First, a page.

At the foot of the peak; Climbing: Long nights give way to the final scramble up Ama Dablam.; DISPATCHES FROM THE HIMALAYAS


A group of climbers led by Maryland's Chris Warner spent the weekend climbing Ama Dablam, a 22,584-foot peak in the Himalayas.

Unlike most climbers in Nepal, Warner's group has an online audience: children from several elementary schools in Maryland are following the trek via the Internet and e-mail as part of Shared Summits, a nonprofit educational venture of Earth Treks, the climbing center in Columbia.

Readers of The Sun can also follow the expedition through periodic excerpts from the climbers' journal on the Earth Treks Web site,

Here are portions of the last week's journal entries by Warner. The most recent entry is from Friday, before the group's final push to the summit of Ama Dablam:

Nov. 7: The last few days have seen us traversing nearly every trail in the upper Khambu. ... We climbed to the summit of Kala Patar, an 18,400-foot peak above the village of Gorak Shep. Despite a few members of the group feeling the effects of the altitude, everyone summited. The views from there were fabulous. Kala Patar is a small bump on the ridge of Pumori, a 22,000-foot peak. We were perched right below its impressive east face. Starting with Pumori, the scene unfolded to include Mount Everest, Lhotse (the fourth highest peak in the world), Nuptse (25,000 feet), Ama Dablam, Tawoche, Cholatse and a handful of smaller peaks.

... We were a motley crew the next morning. The long hike, the climb of Kala Patar and the lingering effects of so many days at (high) altitude left us in good spirits, but weakened. This was our day to head 2,000 feet downhill to Pangboche, then climb 2,000 feet up to Ama Dablam's base camp. ... We arrived in the late afternoon. ... Sitting below Ama Dablam, knowing we will soon attempt to climb it, is very powerful. ... We each feel a bit inferior, it stands so tall above us.

Nov. 9: (Yesterday) Geoff, Seth, Jimmy, Khamsu, Furtemba (our cook), Dorje (a porter) and I set out for camp. We were told that it was a four-hour walk and the campsites were at 17,700 feet. I have (had) ... a cold and sore throat for five days, and felt horrible within an hour. The rest of the gang split up my load and I headed back to my sleeping bag.

The others set off again at a brisk pace, thinking they were 25 percent of the way there. The trail dragged on and on. They crested a moraine and followed that for a few hours. Then they reached the southern flank of the southwest ridge and headed straight up through a [snow-covered] boulder field. Crossing ... took up to two hours, with each step carefully placed to avoid a broken ankle. It was serious terrain, leading them across a snow field and finally to a knife-edged ridge. ... The climbing of Ama Dablam has begun.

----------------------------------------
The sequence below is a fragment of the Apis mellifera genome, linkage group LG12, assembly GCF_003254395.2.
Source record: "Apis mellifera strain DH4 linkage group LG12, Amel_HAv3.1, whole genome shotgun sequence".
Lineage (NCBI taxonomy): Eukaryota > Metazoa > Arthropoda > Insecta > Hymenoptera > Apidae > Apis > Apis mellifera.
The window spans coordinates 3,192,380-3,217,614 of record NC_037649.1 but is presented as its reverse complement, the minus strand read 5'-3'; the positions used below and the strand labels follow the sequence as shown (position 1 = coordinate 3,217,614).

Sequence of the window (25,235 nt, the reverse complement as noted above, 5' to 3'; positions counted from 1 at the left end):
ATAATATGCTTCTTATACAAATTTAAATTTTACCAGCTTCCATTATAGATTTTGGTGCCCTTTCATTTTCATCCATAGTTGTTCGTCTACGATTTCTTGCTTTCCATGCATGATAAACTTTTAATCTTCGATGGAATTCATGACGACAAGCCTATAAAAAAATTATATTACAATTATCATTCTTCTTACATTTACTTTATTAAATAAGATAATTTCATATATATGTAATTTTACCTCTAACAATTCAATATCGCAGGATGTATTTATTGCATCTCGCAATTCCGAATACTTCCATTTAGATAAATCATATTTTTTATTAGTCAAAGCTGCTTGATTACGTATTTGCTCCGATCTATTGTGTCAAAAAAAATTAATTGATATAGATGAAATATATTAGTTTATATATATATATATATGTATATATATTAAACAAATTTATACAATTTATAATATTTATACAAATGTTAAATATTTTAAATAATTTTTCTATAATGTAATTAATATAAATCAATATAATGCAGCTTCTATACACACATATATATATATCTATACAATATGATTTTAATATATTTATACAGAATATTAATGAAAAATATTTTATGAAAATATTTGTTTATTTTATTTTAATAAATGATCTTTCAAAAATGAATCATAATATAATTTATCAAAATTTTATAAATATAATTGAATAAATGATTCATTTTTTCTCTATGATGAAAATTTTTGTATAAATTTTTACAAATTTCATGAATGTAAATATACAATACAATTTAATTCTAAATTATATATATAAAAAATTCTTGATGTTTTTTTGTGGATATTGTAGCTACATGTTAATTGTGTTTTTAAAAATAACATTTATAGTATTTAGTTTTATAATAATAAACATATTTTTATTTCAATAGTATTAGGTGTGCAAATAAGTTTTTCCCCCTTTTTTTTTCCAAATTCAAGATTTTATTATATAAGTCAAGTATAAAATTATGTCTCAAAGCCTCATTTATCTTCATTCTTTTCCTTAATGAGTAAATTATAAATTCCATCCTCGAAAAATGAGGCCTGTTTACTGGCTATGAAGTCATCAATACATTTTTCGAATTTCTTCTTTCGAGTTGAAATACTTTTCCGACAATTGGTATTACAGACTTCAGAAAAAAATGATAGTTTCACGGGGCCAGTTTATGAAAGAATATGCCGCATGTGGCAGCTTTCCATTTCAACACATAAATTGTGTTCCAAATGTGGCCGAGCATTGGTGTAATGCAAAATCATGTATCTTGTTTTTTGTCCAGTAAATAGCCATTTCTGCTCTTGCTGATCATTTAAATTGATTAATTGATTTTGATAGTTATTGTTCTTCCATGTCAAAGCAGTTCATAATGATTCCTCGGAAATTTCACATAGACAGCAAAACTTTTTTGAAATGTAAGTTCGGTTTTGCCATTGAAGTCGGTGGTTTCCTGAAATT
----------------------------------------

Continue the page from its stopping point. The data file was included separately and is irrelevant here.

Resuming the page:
... Today, I headed up to Camp 1 with Dorje, a powerhouse, who's made the trip two days in a row. Tomorrow will be his third trip up. He beat me by more than an hour, despite carrying a heavier load.

Nov. 10: The team is reunited. Geoff, Seth, Jimmy and Khamsu arrived in Camp 1 at 2 p.m., after a five-hour hike.

... It is 3: 50 p.m. and we are preparing for the night. The temperatures will dip below freezing by 5 p.m. and by 9 p.m. it will be well below zero in the tents. Any meals need to be cooked in the next half hour. Our tiny stoves are cranking away, trying to melt the snow in our pots.

Nights are long here. We will be burrowed in our sleeping bags by 5: 30 (p.m.) and won't crawl out until the sun hits us at 6: 30 a.m. Our thin mattresses (barely half an inch thick) offer us little comfort in the night. Luckily we are all tired. ... Three of us may begin a summit attempt tomorrow.

Nov. 12: ... The two halves of our group were of one opinion. We would go to Camp 2 on the 12th. Khamsu would stay at Camp 1 to support us. At 4 a.m. on the 13th we would leave for the summit, carrying super-light packs. We hope to reach Camp 3 at 6: 30 a.m. and the summit at 10 a.m. If all goes as planned, we will be back at Camp 2 by 4 p.m. on the 13th. That will be a solid 12 hours of climbing. If anyone has any gas left in their tanks, they can continue to push for Camp 1.

All of us should be back at base camp on the 14th. To get our gear back as well, Khamsu and Dorje will be coordinating the transport of as much gear as possible to base, while we are climbing. This will mean Dorje gets to show off his superior strength while collecting a lot of cash.

... It is time to finish packing. We hope to leave for Camp 2 by 9 a.m. That should put us there around 1 p.m. After a session of brewing hot drinks, we'll be tightly packed in our tent by 4 p.m. and trying our best to sleep until our 3 a.m. departure. Wish us luck!!!

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